JOURNAL ARTICLE

Triage of Women Testing Positive With the careHPV Test on Self-Collected Vaginal Samples for Cervical Cancer Screening in a Low-Resource Setting

Usha Rani Poli, Swarnalata Gowrishankar, Meenakshi Swain, Jose Jeronimo
Journal of Global Oncology 2018, (4): 1-7
30241206

PURPOSE: Human papillomavirus (HPV) DNA screening reduces cervical cancer incidence and mortality in low-resource settings. Self-collected vaginal samples tested with affordable HPV tests such as careHPV can increase the rate of screening in resource-constrained settings. We report the role of visual inspection with acetic acid (VIA) as a triage test for women testing positive with the careHPV test on self-collected vaginal samples.

METHODS: As part of a multicountry demonstration study, 5,207 women 30 to 49 years of age were recruited from urban slums to undergo four cervical screening tests using the careHPV test on self-collected vaginal samples, provider-collected cervical samples, the Papanicolaou test, and VIA. All women who tested positive for any of the screening tests were evaluated with colposcopy and guided biopsies, followed by treatment if any cervical lesions were detected. The data from the 377 women who tested positive for HPV in the self-collected vaginal samples were also analyzed to assess the performance of VIA, conventional cytology, and colposcopy, as triage tests in the detection of cervical cancer and precancerous lesions.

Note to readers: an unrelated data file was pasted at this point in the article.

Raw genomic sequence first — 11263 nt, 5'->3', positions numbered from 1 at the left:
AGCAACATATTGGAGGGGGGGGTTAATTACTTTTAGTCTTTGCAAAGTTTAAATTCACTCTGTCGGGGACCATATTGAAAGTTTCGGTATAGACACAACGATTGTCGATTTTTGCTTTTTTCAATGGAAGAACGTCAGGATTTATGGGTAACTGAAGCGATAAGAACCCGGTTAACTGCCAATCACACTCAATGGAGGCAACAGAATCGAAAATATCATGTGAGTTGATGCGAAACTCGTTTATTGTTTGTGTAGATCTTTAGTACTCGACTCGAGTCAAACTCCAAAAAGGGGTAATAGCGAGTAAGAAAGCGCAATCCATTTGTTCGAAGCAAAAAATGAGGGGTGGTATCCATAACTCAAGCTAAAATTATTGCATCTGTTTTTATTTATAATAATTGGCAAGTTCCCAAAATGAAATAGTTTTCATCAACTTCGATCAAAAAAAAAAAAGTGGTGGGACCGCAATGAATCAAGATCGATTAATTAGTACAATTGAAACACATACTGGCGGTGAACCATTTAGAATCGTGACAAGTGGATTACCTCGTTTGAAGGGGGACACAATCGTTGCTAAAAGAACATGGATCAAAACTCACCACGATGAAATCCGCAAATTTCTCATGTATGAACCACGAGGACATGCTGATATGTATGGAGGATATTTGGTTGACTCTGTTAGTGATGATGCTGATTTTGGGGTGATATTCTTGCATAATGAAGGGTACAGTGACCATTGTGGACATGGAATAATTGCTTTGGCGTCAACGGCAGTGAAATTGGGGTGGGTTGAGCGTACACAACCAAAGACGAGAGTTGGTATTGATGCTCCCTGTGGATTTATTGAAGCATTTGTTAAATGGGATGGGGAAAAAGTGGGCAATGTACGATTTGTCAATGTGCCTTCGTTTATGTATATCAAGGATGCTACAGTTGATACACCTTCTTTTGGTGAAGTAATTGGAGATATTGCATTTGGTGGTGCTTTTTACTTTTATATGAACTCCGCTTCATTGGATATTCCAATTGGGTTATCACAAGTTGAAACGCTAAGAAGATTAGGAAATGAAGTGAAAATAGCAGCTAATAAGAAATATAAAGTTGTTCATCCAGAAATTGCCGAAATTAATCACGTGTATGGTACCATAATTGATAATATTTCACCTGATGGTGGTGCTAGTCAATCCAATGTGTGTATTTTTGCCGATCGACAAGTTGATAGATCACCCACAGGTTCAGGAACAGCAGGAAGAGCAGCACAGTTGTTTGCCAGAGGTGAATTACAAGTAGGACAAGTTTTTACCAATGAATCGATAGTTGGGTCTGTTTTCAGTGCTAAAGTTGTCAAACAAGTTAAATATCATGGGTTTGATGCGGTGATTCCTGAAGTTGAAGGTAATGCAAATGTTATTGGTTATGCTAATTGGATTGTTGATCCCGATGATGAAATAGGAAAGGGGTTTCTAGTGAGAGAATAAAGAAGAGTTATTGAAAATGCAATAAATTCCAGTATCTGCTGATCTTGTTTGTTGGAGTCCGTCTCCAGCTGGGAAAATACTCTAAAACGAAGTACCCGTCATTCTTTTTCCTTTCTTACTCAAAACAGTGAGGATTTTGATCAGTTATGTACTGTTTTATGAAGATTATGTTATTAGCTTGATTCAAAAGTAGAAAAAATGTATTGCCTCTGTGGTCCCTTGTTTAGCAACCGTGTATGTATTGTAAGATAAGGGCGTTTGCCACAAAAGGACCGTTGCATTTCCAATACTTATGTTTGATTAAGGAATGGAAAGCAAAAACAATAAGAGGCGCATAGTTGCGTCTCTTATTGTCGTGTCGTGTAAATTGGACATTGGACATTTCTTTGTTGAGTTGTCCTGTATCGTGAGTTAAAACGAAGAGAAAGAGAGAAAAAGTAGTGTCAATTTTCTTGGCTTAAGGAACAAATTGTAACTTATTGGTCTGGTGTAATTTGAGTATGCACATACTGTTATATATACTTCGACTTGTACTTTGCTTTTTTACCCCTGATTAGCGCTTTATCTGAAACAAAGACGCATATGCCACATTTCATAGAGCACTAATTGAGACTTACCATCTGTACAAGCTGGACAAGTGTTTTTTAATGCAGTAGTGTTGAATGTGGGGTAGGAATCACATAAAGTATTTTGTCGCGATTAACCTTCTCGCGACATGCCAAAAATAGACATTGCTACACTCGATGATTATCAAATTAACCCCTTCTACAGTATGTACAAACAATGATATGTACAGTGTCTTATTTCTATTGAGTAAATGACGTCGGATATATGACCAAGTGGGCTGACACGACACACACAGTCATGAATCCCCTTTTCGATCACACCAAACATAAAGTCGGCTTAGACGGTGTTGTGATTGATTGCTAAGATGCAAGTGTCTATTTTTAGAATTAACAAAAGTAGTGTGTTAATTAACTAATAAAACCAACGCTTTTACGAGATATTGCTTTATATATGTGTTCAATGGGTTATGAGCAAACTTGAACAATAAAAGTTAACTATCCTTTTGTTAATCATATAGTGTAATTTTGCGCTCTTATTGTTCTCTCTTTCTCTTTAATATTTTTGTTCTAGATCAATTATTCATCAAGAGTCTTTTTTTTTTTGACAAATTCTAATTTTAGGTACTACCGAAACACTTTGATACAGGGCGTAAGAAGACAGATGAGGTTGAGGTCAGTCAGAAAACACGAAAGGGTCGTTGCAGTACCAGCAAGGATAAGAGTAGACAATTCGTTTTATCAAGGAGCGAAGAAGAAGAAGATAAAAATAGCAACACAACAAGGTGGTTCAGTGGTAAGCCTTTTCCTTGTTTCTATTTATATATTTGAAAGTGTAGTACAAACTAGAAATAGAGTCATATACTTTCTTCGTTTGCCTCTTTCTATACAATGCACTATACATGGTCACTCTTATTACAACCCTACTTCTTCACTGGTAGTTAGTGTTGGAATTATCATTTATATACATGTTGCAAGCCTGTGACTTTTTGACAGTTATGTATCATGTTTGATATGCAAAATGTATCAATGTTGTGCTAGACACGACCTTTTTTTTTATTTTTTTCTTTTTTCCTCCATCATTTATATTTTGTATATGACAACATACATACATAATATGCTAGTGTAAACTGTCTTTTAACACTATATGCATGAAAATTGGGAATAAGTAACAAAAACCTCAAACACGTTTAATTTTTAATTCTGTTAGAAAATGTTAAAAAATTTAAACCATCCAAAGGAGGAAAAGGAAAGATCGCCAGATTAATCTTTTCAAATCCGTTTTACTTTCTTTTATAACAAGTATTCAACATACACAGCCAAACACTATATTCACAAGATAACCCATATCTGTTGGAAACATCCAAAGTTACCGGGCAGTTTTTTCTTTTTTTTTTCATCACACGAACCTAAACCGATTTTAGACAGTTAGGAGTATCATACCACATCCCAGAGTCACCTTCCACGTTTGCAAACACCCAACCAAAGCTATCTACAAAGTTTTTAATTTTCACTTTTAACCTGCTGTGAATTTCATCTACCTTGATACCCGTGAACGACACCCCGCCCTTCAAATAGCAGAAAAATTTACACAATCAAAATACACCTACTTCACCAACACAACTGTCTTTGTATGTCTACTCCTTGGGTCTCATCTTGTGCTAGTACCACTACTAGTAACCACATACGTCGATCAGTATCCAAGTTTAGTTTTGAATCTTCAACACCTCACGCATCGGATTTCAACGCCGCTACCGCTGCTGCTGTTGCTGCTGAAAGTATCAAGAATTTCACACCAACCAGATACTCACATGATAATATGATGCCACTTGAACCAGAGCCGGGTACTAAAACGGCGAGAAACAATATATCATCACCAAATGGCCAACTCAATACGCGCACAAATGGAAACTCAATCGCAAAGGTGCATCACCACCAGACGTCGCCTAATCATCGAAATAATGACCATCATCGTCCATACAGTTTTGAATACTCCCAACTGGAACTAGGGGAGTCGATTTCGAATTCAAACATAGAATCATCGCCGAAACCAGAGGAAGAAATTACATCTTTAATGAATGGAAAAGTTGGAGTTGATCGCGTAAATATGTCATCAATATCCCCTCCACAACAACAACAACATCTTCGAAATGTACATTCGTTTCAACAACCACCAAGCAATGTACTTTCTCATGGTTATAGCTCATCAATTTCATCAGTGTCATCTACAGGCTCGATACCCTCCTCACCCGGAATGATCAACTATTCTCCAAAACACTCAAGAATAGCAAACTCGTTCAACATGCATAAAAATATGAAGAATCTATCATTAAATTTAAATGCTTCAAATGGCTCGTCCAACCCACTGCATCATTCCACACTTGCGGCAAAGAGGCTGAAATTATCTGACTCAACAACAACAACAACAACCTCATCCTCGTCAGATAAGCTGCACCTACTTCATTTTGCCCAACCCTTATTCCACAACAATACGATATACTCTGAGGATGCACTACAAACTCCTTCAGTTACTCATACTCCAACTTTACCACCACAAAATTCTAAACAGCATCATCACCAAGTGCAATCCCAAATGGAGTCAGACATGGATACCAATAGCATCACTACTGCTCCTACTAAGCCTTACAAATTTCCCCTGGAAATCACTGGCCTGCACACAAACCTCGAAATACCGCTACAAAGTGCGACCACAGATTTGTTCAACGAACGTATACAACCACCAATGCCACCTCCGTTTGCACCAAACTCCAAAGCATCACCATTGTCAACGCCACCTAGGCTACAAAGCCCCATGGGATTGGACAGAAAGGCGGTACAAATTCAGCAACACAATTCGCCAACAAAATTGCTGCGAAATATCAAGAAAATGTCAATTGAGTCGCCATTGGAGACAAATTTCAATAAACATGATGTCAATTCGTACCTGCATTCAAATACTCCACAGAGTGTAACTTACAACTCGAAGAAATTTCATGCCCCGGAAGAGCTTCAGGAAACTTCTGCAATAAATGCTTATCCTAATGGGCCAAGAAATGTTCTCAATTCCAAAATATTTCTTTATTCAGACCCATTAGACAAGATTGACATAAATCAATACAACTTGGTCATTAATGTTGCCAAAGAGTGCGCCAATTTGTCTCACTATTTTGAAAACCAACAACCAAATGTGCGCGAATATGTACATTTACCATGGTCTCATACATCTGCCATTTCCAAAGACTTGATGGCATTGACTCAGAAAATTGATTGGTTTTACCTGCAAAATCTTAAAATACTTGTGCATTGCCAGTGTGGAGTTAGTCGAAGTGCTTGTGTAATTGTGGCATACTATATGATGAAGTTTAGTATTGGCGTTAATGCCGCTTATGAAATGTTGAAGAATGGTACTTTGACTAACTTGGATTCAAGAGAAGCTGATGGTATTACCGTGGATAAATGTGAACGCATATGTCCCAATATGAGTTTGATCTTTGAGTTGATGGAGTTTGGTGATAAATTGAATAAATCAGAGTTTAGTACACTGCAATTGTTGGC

RESULTS: Nineteen percent of women who tested positive for vaginal HPV (V-HPV) also tested positive with the VIA test; cervical intraepithelial neoplasia 2+ lesions were detected in 58% of these women. In the 30 % of the women who tested positive for V-HPV with cytology triage, cervical intraepithelial neoplasia 2+ lesions were detected in 80% of these women. The colposcopy referrals for women who tested positive for V-HPV were reduced from 7.6% to 1.5% by VIA triage, and to 2.3% by cytology triage. Although the sensitivity was reduced, the positive predictive value improved after triage with VIA and cytology.

CONCLUSION: This study reflects the optimal role of VIA triaging for treatment selection of lesions among those who test positive for V-HPV in screen and treat screening programs that use an HPV test in low-resource settings.

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